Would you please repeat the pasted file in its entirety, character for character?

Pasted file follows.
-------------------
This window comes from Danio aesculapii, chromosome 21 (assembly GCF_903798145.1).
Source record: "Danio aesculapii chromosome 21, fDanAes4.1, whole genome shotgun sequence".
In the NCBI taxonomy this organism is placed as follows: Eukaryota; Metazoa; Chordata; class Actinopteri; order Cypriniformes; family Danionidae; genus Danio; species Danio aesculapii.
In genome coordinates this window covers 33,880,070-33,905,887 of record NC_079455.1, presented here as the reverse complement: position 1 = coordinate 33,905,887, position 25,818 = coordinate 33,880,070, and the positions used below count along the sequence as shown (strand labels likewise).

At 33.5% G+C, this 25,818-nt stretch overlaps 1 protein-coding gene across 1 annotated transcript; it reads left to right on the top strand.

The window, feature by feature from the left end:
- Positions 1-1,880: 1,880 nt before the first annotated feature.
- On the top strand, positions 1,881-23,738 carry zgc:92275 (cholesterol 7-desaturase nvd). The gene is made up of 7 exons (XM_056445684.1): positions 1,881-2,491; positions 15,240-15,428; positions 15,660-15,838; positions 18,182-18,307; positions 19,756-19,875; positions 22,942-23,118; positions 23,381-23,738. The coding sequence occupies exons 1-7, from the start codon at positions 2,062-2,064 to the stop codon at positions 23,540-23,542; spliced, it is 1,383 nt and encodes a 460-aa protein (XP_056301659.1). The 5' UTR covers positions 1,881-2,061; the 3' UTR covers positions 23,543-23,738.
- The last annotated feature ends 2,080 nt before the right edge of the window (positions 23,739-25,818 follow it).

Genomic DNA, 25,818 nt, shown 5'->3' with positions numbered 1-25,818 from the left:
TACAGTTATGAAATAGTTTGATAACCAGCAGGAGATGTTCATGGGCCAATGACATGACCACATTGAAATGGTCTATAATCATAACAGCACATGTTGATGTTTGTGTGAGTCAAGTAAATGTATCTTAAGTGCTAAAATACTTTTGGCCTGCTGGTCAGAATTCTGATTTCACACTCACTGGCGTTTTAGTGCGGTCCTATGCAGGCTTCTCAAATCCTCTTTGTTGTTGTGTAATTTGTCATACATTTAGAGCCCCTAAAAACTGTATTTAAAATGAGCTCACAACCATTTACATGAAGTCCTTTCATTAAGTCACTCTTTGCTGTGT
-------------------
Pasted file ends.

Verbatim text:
This window comes from Danio aesculapii, chromosome 21 (assembly GCF_903798145.1).
Source record: "Danio aesculapii chromosome 21, fDanAes4.1, whole genome shotgun sequence".
In the NCBI taxonomy this organism is placed as follows: Eukaryota; Metazoa; Chordata; class Actinopteri; order Cypriniformes; family Danionidae; genus Danio; species Danio aesculapii.
In genome coordinates this window covers 33,880,070-33,905,887 of record NC_079455.1, presented here as the reverse complement: position 1 = coordinate 33,905,887, position 25,818 = coordinate 33,880,070, and the positions used below count along the sequence as shown (strand labels likewise).

At 33.5% G+C, this 25,818-nt stretch overlaps 1 protein-coding gene across 1 annotated transcript; it reads left to right on the top strand.

The window, feature by feature from the left end:
- Positions 1-1,880: 1,880 nt before the first annotated feature.
- On the top strand, positions 1,881-23,738 carry zgc:92275 (cholesterol 7-desaturase nvd). The gene is made up of 7 exons (XM_056445684.1): positions 1,881-2,491; positions 15,240-15,428; positions 15,660-15,838; positions 18,182-18,307; positions 19,756-19,875; positions 22,942-23,118; positions 23,381-23,738. The coding sequence occupies exons 1-7, from the start codon at positions 2,062-2,064 to the stop codon at positions 23,540-23,542; spliced, it is 1,383 nt and encodes a 460-aa protein (XP_056301659.1). The 5' UTR covers positions 1,881-2,061; the 3' UTR covers positions 23,543-23,738.
- The last annotated feature ends 2,080 nt before the right edge of the window (positions 23,739-25,818 follow it).

Genomic DNA, 25,818 nt, shown 5'->3' with positions numbered 1-25,818 from the left:
TACAGTTATGAAATAGTTTGATAACCAGCAGGAGATGTTCATGGGCCAATGACATGACCACATTGAAATGGTCTATAATCATAACAGCACATGTTGATGTTTGTGTGAGTCAAGTAAATGTATCTTAAGTGCTAAAATACTTTTGGCCTGCTGGTCAGAATTCTGATTTCACACTCACTGGCGTTTTAGTGCGGTCCTATGCAGGCTTCTCAAATCCTCTTTGTTGTTGTGTAATTTGTCATACATTTAGAGCCCCTAAAAACTGTATTTAAAATGAGCTCACAACCATTTACATGAAGTCCTTTCATTAAGTCACTCTTTGCTGTGT